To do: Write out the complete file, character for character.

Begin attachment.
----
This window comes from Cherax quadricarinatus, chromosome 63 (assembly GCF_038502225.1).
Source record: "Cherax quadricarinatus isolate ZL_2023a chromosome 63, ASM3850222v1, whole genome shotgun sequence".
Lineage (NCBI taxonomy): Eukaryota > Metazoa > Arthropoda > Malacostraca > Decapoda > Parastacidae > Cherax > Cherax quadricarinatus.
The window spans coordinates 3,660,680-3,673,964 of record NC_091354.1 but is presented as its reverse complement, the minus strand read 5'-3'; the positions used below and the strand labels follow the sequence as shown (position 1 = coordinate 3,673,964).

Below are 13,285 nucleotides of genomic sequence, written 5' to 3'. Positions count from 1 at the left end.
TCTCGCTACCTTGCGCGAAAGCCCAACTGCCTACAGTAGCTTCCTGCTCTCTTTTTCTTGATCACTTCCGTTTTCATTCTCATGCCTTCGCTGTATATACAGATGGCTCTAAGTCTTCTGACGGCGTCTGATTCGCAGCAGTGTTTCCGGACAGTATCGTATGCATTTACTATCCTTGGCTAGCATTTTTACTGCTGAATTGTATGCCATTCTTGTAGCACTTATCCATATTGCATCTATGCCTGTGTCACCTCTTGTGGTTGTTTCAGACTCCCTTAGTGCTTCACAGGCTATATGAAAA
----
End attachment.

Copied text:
This window comes from Cherax quadricarinatus, chromosome 63 (assembly GCF_038502225.1).
Source record: "Cherax quadricarinatus isolate ZL_2023a chromosome 63, ASM3850222v1, whole genome shotgun sequence".
Lineage (NCBI taxonomy): Eukaryota > Metazoa > Arthropoda > Malacostraca > Decapoda > Parastacidae > Cherax > Cherax quadricarinatus.
The window spans coordinates 3,660,680-3,673,964 of record NC_091354.1 but is presented as its reverse complement, the minus strand read 5'-3'; the positions used below and the strand labels follow the sequence as shown (position 1 = coordinate 3,673,964).

Below are 13,285 nucleotides of genomic sequence, written 5' to 3'. Positions count from 1 at the left end.
TCTCGCTACCTTGCGCGAAAGCCCAACTGCCTACAGTAGCTTCCTGCTCTCTTTTTCTTGATCACTTCCGTTTTCATTCTCATGCCTTCGCTGTATATACAGATGGCTCTAAGTCTTCTGACGGCGTCTGATTCGCAGCAGTGTTTCCGGACAGTATCGTATGCATTTACTATCCTTGGCTAGCATTTTTACTGCTGAATTGTATGCCATTCTTGTAGCACTTATCCATATTGCATCTATGCCTGTGTCACCTCTTGTGGTTGTTTCAGACTCCCTTAGTGCTTCACAGGCTATATGAAAA